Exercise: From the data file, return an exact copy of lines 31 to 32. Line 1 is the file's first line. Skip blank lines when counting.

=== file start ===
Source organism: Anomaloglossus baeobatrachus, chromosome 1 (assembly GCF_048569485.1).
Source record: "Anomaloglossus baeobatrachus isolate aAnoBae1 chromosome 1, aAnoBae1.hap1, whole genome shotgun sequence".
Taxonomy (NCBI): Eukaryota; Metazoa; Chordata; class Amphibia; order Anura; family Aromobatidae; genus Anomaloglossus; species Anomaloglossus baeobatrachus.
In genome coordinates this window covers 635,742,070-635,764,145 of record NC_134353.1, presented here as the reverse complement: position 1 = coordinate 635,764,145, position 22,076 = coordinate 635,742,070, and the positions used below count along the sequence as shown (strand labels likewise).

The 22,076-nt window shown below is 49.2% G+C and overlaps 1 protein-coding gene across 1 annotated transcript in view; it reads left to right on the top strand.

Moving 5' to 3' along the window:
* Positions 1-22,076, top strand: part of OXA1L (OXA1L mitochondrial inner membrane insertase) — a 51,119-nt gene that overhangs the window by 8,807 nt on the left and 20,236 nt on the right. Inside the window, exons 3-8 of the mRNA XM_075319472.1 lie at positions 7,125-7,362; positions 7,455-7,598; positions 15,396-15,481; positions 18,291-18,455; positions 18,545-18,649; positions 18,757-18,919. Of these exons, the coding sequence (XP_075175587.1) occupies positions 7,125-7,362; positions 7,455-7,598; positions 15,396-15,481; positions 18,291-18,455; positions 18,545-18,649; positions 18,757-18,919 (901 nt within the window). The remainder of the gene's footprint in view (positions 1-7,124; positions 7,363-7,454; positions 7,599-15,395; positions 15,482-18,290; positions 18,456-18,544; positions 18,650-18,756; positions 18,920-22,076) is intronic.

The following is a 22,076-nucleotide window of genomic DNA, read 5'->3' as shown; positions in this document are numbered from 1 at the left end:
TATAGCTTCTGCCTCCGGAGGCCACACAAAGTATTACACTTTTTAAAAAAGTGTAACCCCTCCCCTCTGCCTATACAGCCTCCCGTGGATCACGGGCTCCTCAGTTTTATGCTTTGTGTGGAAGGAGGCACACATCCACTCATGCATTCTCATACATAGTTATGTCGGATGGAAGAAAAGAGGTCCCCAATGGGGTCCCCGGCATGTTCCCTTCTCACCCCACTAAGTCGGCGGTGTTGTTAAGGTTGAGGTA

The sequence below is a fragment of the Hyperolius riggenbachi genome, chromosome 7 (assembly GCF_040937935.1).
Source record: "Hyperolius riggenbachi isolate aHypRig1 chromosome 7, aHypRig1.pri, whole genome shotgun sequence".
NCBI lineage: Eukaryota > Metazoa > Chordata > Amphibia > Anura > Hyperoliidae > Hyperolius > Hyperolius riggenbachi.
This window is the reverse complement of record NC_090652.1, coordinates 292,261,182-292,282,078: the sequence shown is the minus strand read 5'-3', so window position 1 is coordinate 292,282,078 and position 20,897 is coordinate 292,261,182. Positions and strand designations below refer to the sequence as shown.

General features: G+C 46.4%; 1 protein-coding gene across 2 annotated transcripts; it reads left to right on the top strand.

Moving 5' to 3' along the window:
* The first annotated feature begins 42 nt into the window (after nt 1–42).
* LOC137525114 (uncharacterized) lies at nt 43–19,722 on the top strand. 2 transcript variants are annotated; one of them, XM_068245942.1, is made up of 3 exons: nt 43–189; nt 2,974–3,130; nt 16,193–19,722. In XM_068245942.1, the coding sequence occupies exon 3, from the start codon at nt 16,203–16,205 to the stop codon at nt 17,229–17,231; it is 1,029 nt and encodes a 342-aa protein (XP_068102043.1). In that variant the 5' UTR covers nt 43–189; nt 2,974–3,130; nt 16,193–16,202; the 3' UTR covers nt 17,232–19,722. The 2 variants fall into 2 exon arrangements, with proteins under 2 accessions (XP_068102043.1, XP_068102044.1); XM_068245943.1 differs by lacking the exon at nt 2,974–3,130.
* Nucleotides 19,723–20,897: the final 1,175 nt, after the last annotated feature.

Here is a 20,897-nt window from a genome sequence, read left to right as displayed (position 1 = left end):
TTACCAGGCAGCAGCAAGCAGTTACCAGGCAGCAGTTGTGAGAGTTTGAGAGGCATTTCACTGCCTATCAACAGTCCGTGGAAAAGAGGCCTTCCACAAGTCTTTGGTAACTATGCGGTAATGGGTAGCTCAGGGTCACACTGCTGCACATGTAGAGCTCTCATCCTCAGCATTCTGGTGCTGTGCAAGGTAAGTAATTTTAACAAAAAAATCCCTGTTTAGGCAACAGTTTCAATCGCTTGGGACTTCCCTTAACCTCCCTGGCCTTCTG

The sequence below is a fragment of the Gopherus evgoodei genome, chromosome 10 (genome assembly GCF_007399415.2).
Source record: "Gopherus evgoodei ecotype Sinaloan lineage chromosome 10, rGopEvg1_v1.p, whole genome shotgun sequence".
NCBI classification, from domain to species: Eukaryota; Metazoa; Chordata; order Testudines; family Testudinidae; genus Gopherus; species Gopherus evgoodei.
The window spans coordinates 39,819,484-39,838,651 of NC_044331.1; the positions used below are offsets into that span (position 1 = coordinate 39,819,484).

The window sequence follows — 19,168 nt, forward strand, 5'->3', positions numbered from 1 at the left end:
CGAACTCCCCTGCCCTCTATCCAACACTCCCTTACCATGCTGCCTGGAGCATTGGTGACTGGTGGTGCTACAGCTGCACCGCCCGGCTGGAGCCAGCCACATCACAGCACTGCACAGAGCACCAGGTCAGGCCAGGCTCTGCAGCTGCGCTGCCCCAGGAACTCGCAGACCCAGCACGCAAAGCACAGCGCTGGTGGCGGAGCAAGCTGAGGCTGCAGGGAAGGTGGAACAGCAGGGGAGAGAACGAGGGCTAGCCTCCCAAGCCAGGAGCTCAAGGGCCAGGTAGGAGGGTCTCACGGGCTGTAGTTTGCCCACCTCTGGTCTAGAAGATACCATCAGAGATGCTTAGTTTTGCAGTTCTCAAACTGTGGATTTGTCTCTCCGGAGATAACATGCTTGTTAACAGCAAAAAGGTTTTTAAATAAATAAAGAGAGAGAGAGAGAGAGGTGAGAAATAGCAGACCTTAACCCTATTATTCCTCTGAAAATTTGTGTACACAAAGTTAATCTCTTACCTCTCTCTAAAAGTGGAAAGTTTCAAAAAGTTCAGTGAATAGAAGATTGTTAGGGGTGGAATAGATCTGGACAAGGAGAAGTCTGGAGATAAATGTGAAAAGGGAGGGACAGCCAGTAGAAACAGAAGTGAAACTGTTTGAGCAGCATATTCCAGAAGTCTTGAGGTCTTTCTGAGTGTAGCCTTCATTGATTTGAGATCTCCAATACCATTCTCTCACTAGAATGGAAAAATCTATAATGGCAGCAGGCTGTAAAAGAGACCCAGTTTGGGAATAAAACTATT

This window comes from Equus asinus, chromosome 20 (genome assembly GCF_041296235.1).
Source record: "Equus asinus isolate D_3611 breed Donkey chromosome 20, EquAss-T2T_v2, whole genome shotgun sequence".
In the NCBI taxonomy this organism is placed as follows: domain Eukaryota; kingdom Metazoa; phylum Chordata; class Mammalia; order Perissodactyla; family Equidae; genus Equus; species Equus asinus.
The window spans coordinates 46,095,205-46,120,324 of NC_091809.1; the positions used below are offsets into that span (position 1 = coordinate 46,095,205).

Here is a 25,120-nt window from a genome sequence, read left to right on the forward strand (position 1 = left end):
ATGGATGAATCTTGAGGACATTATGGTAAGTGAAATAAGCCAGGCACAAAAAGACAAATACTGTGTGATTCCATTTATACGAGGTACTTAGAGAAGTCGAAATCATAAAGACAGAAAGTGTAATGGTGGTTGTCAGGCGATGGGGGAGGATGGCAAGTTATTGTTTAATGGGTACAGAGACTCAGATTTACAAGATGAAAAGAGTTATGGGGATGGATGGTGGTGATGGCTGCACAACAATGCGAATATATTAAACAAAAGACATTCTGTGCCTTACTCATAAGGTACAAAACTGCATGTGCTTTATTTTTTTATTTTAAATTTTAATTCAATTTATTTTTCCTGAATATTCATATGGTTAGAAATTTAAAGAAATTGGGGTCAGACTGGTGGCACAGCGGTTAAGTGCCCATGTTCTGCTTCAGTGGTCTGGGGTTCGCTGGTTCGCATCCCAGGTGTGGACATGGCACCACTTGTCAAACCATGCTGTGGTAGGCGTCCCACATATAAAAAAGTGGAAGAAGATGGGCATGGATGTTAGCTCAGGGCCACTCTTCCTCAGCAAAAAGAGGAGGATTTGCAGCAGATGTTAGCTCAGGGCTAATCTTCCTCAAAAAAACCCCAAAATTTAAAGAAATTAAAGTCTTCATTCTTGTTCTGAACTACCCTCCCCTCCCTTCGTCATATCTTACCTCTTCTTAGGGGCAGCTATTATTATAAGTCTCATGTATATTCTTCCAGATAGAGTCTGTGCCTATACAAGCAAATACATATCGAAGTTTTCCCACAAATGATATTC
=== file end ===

Here is a 25,120-nt window from a genome sequence, read left to right on the forward strand (position 1 = left end):
ATGGATGAATCTTGAGGACATTATGGTAAGTGAAATAAGCCAGGCACAAAAAGACAAATACTGTGTGATTCCATTTATACGAGGTACTTAGAGAAGTCGAAATCATAAAGACAGAAAGTGTAATGGTGGTTGTCAGGCGATGGGGGAGGATGGCAAGTTATTGTTTAATGGGTACAGAGACTCAGATTTACAAGATGAAAAGAGTTATGGGGATGGATGGTGGTGATGGCTGCACAACAATGCGAATATATTAAACAAAAGACATTCTGTGCCTTACTCATAAGGTACAAAACTGCATGTGCTTTATTTTTTTATTTTAAATTTTAATTCAATTTATTTTTCCTGAATATTCATATGGTTAGAAATTTAAAGAAATTGGGGTCAGACTGGTGGCACAGCGGTTAAGTGCCCATGTTCTGCTTCAGTGGTCTGGGGTTCGCTGGTTCGCATCCCAGGTGTGGACATGGCACCACTTGTCAAACCATGCTGTGGTAGGCGTCCCACATATAAAAAAGTGGAAGAAGATGGGCATGGATGTTAGCTCAGGGCCACTCTTCCTCAGCAAAAAGAGGAGGATTTGCAGCAGATGTTAGCTCAGGGCTAATCTTCCTCAAAAAAACCCCAAAATTTAAAGAAATTAAAGTCTTCATTCTTGTTCTGAACTACCCTCCCCTCCCTTCGTCATATCTTACCTCTTCTTAGGGGCAGCTATTATTATAAGTCTCATGTATATTCTTCCAGATAGAGTCTGTGCCTATACAAGCAAATACATATCGAAGTTTTCCCACAAATGATATTC